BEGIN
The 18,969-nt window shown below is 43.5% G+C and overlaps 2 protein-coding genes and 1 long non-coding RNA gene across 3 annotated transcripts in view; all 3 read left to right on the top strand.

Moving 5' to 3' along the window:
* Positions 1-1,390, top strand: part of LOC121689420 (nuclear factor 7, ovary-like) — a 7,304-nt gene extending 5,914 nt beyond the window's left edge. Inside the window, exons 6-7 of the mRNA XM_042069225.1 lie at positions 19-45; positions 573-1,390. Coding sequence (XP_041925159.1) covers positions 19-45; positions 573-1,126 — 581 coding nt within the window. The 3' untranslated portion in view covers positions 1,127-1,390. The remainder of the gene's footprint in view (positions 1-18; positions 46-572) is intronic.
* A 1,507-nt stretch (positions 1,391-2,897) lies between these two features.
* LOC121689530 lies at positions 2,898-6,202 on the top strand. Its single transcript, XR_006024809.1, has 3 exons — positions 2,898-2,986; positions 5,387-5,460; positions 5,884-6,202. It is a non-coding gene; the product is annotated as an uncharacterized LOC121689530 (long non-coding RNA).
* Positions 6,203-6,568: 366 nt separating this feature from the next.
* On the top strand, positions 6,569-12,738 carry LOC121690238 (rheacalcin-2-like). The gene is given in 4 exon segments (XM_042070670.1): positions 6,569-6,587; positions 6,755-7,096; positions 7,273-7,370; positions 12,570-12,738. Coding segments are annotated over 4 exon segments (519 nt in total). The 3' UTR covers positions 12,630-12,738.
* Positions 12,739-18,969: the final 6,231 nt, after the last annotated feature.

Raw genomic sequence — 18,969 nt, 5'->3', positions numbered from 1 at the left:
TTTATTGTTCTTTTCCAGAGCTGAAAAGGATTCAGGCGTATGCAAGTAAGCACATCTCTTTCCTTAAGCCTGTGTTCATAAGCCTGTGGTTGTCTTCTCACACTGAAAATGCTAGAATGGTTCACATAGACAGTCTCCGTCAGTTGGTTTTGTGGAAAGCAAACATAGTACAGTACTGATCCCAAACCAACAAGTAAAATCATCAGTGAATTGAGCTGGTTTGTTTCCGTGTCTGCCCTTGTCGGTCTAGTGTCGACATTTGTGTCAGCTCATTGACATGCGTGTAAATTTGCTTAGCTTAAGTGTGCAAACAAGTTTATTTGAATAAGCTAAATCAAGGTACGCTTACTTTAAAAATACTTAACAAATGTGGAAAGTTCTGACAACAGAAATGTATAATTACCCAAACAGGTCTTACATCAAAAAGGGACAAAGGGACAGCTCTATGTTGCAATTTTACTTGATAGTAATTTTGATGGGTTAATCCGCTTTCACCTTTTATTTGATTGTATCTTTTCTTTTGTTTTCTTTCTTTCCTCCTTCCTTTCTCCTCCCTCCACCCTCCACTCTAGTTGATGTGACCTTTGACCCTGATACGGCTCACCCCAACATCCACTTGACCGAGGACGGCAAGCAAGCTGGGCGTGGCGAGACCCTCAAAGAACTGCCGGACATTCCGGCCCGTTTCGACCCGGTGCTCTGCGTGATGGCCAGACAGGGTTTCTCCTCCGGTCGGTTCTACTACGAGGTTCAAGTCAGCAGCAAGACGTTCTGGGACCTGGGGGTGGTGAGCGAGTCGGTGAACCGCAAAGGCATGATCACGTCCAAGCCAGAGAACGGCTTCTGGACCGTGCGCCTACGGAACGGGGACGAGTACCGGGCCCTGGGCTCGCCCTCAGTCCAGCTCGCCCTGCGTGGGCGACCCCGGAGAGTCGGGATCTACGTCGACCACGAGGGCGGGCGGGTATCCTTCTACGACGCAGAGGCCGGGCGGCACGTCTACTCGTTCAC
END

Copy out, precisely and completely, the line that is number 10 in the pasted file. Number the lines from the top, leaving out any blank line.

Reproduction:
TTTATTGTTCTTTTCCAGAGCTGAAAAGGATTCAGGCGTATGCAAGTAAGCACATCTCTTTCCTTAAGCCTGTGTTCATAAGCCTGTGGTTGTCTTCTCACACTGAAAATGCTAGAATGGTTCACATAGACAGTCTCCGTCAGTTGGTTTTGTGGAAAGCAAACATAGTACAGTACTGATCCCAAACCAACAAGTAAAATCATCAGTGAATTGAGCTGGTTTGTTTCCGTGTCTGCCCTTGTCGGTCTAGTGTCGACATTTGTGTCAGCTCATTGACATGCGTGTAAATTTGCTTAGCTTAAGTGTGCAAACAAGTTTATTTGAATAAGCTAAATCAAGGTACGCTTACTTTAAAAATACTTAACAAATGTGGAAAGTTCTGACAACAGAAATGTATAATTACCCAAACAGGTCTTACATCAAAAAGGGACAAAGGGACAGCTCTATGTTGCAATTTTACTTGATAGTAATTTTGATGGGTTAATCCGCTTTCACCTTTTATTTGATTGTATCTTTTCTTTTGTTTTCTTTCTTTCCTCCTTCCTTTCTCCTCCCTCCACCCTCCACTCTAGTTGATGTGACCTTTGACCCTGATACGGCTCACCCCAACATCCACTTGACCGAGGACGGCAAGCAAGCTGGGCGTGGCGAGACCCTCAAAGAACTGCCGGACATTCCGGCCCGTTTCGACCCGGTGCTCTGCGTGATGGCCAGACAGGGTTTCTCCTCCGGTCGGTTCTACTACGAGGTTCAAGTCAGCAGCAAGACGTTCTGGGACCTGGGGGTGGTGAGCGAGTCGGTGAACCGCAAAGGCATGATCACGTCCAAGCCAGAGAACGGCTTCTGGACCGTGCGCCTACGGAACGGGGACGAGTACCGGGCCCTGGGCTCGCCCTCAGTCCAGCTCGCCCTGCGTGGGCGACCCCGGAGAGTCGGGATCTACGTCGACCACGAGGGCGGGCGGGTATCCTTCTACGACGCAGAGGCCGGGCGGCACGTCTACTCGTTCAC